In practice this has led the United States to take firm stands on trade not just with China, but also with allies. The administration’s focus on trade with allies is rooted in Trump’s long-held beliefs that U.S. allies have taken advantage of the United States on trade and national security. In that context, the Trump administration placed a priority on reducing the trade deficit with U.S. trading partners.
Prior to the Trump administration U.S. trade and international economic policy was designed to open markets, remove barriers to U.S. goods abroad, and create international financial and economic stability; it was also designed to expand U.S. international influence or to pursue diplomatic gains. Often the two objectives were combined.
This emphasis on trade and foreign policy dates back to the end of World War II, when the United States worked to establish international institutions such as the International Monetary Fund, the World Bank, and the General Agreement on Tariffs and Trade. In Europe the Marshall Plan helped to rebuild Europe and create prosperous allies that could aid the United States in the Cold War, thus supporting the interests of the United States.
Until the Trump administration, foreign policy had remained a consideration in U.S. trade policy. The United States sought to deepen ties and support the Middle East peace process with its FTAs with Israel and Jordan. In the case of the FTA with Israel, the U.S. also sought to put pressure on other countries to make progress in multilateral trade talks. Likewise, one of the objectives of the United States’ FTA with South Korea was to deepen ties and strengthen the alliance. Beyond South Korea and Israel, the United States has also negotiated FTAs with treaty allies Australia and Canada, as well as key security partners such as Singapore.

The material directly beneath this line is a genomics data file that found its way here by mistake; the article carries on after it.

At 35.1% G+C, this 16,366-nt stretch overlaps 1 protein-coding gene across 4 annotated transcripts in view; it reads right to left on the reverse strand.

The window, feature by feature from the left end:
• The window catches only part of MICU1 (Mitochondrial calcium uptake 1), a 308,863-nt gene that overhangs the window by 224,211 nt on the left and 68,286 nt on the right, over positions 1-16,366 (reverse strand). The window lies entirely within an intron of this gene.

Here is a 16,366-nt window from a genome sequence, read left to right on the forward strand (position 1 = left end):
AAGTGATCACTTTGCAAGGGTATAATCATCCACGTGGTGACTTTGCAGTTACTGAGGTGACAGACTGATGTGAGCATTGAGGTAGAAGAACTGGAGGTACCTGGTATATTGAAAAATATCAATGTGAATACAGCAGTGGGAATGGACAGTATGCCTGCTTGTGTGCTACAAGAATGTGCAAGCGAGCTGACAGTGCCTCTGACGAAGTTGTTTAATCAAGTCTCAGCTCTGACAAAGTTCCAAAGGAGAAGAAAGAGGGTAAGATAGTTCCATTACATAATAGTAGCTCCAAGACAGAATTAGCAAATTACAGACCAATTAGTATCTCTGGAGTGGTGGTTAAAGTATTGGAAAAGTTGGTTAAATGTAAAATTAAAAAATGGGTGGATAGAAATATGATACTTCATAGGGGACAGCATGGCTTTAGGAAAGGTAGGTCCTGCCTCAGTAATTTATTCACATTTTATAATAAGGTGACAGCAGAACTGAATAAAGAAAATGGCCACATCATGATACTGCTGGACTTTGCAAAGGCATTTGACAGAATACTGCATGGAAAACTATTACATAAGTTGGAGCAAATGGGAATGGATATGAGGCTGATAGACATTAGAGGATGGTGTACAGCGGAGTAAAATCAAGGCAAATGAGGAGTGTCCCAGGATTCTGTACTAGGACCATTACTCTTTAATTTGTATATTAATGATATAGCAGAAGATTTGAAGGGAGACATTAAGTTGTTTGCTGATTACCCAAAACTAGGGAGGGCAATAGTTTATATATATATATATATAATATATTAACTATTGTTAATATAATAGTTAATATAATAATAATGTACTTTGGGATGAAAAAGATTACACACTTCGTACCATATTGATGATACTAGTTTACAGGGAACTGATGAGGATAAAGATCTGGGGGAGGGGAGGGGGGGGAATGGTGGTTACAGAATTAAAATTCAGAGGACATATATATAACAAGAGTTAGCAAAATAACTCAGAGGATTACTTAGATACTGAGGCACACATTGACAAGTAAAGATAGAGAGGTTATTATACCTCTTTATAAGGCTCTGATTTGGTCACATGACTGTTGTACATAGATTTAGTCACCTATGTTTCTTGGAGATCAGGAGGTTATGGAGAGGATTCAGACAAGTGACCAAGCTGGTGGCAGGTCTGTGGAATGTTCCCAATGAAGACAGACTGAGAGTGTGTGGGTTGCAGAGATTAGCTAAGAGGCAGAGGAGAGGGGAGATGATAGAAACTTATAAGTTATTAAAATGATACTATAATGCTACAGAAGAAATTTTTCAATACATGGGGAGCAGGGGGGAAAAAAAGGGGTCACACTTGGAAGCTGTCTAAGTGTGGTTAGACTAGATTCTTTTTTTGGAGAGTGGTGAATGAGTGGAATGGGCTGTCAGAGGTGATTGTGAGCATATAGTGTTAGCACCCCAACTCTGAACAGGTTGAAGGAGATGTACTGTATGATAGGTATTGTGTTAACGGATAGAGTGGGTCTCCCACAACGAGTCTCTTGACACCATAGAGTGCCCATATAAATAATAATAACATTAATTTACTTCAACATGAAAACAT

The Trump administration’s focus on trade deficits (rather than the broader structural economic issues that drive such deficits) has resulted in the administration threating to withdraw from the KORUS FTA before renegotiating the agreement and using the threat of imposing automotive tariffs on Japan to negotiate a mini-trade agreement. In each case, “America First” tactics strained relations with key allies in the Indo-Pacific.
The Trump administration has also used steel tariffs against South Korea and Japan, as well as U.S. allies in Europe. It threatened European allies with tariffs on automobiles to push the EU to negotiate on trade. To do this the Trump administration has often resorted to Section 232 of the Trade Expansion Act of 1962 which provides for a national security exemption to U.S. tariff levels. This tool is now abused in trade negotiations.
In the case of steel tariffs, the Department of Defense noted that there is sufficient domestic production to meet its needs and expressed concern about the negative impact of the tariffs on U.S. allies, while the U.S. Court of International Trade ruled that the Trump administration misused the tariffs on Turkey. The administration never released its investigation into imports of automobiles, which it used as leverage with Japan and the EU, despite being required to by law.